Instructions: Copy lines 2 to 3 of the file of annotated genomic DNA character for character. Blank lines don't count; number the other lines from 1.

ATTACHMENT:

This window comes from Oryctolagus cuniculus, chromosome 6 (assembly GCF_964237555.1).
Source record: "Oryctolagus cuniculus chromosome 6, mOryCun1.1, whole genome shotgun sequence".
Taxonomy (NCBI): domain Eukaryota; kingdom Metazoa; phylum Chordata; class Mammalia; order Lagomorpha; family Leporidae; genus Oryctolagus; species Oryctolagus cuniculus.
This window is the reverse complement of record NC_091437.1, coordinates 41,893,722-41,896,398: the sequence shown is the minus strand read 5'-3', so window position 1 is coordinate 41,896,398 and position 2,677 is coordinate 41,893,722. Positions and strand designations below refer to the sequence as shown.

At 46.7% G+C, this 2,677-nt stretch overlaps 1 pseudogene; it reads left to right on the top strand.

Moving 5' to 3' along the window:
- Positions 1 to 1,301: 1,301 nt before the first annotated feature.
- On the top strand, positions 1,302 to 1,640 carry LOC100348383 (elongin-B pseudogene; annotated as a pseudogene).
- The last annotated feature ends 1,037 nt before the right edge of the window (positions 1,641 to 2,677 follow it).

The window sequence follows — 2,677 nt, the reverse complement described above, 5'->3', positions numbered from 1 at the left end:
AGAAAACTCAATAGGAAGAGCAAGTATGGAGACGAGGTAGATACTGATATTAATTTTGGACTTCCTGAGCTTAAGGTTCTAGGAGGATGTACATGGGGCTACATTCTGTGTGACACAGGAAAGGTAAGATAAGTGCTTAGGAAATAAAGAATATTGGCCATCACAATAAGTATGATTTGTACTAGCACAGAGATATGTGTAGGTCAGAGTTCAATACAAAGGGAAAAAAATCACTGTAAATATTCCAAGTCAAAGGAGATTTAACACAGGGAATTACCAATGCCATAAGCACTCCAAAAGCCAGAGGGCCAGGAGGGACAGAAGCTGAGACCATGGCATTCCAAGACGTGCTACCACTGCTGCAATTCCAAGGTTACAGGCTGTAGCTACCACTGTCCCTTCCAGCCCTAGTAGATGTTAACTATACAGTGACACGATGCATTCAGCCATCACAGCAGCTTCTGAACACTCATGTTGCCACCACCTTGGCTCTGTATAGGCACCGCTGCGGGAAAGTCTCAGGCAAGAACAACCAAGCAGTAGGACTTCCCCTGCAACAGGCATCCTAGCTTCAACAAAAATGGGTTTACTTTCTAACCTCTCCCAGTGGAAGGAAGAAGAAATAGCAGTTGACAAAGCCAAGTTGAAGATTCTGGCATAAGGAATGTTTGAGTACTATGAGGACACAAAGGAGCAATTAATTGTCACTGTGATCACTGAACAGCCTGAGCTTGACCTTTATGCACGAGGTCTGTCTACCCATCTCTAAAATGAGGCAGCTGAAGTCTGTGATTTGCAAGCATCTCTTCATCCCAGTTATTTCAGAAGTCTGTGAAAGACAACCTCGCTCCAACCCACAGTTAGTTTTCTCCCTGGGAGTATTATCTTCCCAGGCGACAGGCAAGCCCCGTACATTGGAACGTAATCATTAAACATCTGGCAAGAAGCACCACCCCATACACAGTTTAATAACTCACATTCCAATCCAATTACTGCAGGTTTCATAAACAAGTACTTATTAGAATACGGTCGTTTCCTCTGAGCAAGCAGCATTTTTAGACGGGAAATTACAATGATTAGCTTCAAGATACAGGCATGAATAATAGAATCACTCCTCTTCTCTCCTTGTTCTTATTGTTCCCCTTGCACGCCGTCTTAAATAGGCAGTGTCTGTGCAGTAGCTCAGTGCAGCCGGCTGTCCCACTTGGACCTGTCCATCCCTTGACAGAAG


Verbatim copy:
Source record: "Oryctolagus cuniculus chromosome 6, mOryCun1.1, whole genome shotgun sequence".
Taxonomy (NCBI): domain Eukaryota; kingdom Metazoa; phylum Chordata; class Mammalia; order Lagomorpha; family Leporidae; genus Oryctolagus; species Oryctolagus cuniculus.